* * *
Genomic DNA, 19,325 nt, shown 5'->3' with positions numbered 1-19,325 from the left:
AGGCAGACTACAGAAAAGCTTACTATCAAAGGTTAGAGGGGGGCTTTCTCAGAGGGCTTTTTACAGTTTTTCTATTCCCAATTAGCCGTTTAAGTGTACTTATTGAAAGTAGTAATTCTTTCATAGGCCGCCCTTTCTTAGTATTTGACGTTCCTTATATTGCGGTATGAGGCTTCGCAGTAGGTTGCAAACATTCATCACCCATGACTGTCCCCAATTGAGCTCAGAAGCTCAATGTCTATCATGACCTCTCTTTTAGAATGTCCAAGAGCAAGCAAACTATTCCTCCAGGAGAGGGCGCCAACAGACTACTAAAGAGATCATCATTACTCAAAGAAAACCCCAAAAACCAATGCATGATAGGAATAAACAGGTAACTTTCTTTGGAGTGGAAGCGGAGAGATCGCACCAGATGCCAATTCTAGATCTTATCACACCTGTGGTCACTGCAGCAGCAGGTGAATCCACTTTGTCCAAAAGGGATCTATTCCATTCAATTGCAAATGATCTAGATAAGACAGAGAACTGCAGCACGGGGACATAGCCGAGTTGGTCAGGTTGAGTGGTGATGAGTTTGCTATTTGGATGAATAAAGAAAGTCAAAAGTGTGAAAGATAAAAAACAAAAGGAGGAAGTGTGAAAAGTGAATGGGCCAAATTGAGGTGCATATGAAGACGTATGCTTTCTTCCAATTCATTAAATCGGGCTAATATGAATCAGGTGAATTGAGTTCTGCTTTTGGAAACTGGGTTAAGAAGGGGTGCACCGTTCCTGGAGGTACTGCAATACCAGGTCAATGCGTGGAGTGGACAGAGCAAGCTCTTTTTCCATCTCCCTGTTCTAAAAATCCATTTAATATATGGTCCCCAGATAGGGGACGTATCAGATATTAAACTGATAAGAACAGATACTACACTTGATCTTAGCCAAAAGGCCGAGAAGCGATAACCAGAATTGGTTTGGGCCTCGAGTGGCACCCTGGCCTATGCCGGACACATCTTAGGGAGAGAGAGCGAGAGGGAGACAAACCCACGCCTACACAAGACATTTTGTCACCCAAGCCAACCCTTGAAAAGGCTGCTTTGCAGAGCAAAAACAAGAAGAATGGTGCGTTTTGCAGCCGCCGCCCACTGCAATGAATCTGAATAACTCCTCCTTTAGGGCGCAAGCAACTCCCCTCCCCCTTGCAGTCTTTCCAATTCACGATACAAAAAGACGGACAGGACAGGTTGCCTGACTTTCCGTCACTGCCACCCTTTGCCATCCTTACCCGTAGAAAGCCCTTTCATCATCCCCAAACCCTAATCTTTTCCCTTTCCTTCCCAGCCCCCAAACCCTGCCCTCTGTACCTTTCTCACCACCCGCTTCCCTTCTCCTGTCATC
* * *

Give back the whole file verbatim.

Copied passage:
Genomic DNA, 19,325 nt, shown 5'->3' with positions numbered 1-19,325 from the left:
AGGCAGACTACAGAAAAGCTTACTATCAAAGGTTAGAGGGGGGCTTTCTCAGAGGGCTTTTTACAGTTTTTCTATTCCCAATTAGCCGTTTAAGTGTACTTATTGAAAGTAGTAATTCTTTCATAGGCCGCCCTTTCTTAGTATTTGACGTTCCTTATATTGCGGTATGAGGCTTCGCAGTAGGTTGCAAACATTCATCACCCATGACTGTCCCCAATTGAGCTCAGAAGCTCAATGTCTATCATGACCTCTCTTTTAGAATGTCCAAGAGCAAGCAAACTATTCCTCCAGGAGAGGGCGCCAACAGACTACTAAAGAGATCATCATTACTCAAAGAAAACCCCAAAAACCAATGCATGATAGGAATAAACAGGTAACTTTCTTTGGAGTGGAAGCGGAGAGATCGCACCAGATGCCAATTCTAGATCTTATCACACCTGTGGTCACTGCAGCAGCAGGTGAATCCACTTTGTCCAAAAGGGATCTATTCCATTCAATTGCAAATGATCTAGATAAGACAGAGAACTGCAGCACGGGGACATAGCCGAGTTGGTCAGGTTGAGTGGTGATGAGTTTGCTATTTGGATGAATAAAGAAAGTCAAAAGTGTGAAAGATAAAAAACAAAAGGAGGAAGTGTGAAAAGTGAATGGGCCAAATTGAGGTGCATATGAAGACGTATGCTTTCTTCCAATTCATTAAATCGGGCTAATATGAATCAGGTGAATTGAGTTCTGCTTTTGGAAACTGGGTTAAGAAGGGGTGCACCGTTCCTGGAGGTACTGCAATACCAGGTCAATGCGTGGAGTGGACAGAGCAAGCTCTTTTTCCATCTCCCTGTTCTAAAAATCCATTTAATATATGGTCCCCAGATAGGGGACGTATCAGATATTAAACTGATAAGAACAGATACTACACTTGATCTTAGCCAAAAGGCCGAGAAGCGATAACCAGAATTGGTTTGGGCCTCGAGTGGCACCCTGGCCTATGCCGGACACATCTTAGGGAGAGAGAGCGAGAGGGAGACAAACCCACGCCTACACAAGACATTTTGTCACCCAAGCCAACCCTTGAAAAGGCTGCTTTGCAGAGCAAAAACAAGAAGAATGGTGCGTTTTGCAGCCGCCGCCCACTGCAATGAATCTGAATAACTCCTCCTTTAGGGCGCAAGCAACTCCCCTCCCCCTTGCAGTCTTTCCAATTCACGATACAAAAAGACGGACAGGACAGGTTGCCTGACTTTCCGTCACTGCCACCCTTTGCCATCCTTACCCGTAGAAAGCCCTTTCATCATCCCCAAACCCTAATCTTTTCCCTTTCCTTCCCAGCCCCCAAACCCTGCCCTCTGTACCTTTCTCACCACCCGCTTCCCTTCTCCTGTCATC